Editing process for the NCRI artwork shot / by Philip Parsons

Final edit

Final edit

I'm going to give a run through of the editing process I used to produce the final version of a photograph I took while at the National Cancer Research Institute - in the Angel Building in London.

Fig 1.

Fig 1.

Fig 1 shows the original, unedited photo.  It was taken with PureShot on my iPhone 5S.

Initial thoughts: I liked the contrast of smooth mannequin against the textured cement background, but there were a couple of things that I was disappointed with.

The first was the digital grain - the room was fairly dark and the shot came out at ISO 320.  This showed up as a lack of edge sharpness around the figure and in the cement texture.

The second was the angle I took the shot at.  I had held the camera at near head height and angled it downwards slightly.  This resulted in the line between the cement blocks being non-vertical.  I tried to rectified this by using the app Perspective Correct, but this elongated the mannequin to much and moved the hole at the right of the shot, which I felt added some balance, out of the picture.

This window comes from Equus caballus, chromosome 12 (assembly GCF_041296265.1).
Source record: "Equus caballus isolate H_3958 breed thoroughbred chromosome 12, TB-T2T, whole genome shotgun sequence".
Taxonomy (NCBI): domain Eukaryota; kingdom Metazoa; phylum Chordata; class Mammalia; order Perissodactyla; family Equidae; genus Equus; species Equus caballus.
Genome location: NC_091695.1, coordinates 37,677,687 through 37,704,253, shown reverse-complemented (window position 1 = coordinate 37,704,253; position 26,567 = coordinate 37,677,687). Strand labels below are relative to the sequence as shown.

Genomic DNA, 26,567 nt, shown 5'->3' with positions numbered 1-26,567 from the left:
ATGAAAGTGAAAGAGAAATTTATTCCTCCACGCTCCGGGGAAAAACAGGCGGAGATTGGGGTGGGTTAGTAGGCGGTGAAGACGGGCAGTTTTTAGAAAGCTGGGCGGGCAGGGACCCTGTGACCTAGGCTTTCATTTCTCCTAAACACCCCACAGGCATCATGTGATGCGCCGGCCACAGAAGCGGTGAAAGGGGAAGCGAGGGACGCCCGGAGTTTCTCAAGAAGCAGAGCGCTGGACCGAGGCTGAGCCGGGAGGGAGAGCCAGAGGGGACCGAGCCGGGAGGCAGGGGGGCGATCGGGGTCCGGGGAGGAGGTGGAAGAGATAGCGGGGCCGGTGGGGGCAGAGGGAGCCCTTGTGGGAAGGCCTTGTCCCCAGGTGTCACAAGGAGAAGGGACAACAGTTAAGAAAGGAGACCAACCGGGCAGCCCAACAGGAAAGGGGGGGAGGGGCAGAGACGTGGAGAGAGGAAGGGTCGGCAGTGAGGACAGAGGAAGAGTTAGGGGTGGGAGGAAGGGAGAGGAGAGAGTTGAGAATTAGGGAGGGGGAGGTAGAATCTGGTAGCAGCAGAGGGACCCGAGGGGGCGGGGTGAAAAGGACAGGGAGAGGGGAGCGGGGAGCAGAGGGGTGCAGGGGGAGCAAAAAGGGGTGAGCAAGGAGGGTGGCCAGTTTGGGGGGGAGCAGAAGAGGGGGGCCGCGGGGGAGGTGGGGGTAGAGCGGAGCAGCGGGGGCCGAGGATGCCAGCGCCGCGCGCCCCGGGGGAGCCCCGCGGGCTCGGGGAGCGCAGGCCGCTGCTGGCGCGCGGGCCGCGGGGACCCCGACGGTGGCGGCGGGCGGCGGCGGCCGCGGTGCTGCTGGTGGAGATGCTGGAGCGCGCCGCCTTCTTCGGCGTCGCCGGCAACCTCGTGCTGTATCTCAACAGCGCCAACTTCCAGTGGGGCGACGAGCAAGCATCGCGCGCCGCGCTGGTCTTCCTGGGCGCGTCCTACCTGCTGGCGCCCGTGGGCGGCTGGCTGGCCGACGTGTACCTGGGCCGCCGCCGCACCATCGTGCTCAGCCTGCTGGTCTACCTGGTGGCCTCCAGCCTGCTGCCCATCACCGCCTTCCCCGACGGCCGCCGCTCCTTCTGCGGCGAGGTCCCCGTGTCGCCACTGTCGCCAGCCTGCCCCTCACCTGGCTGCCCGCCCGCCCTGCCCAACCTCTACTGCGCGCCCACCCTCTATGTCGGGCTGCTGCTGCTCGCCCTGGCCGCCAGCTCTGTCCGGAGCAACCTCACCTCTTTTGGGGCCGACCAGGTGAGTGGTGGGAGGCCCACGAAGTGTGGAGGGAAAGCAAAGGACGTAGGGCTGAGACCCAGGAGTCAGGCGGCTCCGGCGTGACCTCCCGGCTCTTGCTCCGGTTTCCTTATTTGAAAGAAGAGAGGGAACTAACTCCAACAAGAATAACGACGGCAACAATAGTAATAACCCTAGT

Fig 2

Fig 2

Fig 2 - My first step towards the final result, was to import into VSCOcam and crop square.  I applied the preset B5, but reduced the strength to +9.  I then increased the contrast to +1 and sharpness to +1.

Fig 3.

Fig 3.

Fig 3 - I opened the VSCOcam result in Snapseed and selectively adjusted the image darkening the left hand side of the image.

Fig 4.

Fig 4.

Fig 4 - Next, I imported the Snapseed result into Mextures.  Unfortunately, I did this part of the process by experimenting and can't remember exactly what I did.  There were three layers applied in various strengths, different rotations and blending modes.  I definitely used the Painterly texture.

Fig 5.

Fig 5.

Fig 5 - I imported the Mexture edit and the VSCO edit into PhotoShop Touch.  On the VSCO edit layer, I cut out the figure (see Fig 6) and used a 100% normal blend to put it back in to create the final image.

Fig 6.

Fig 6.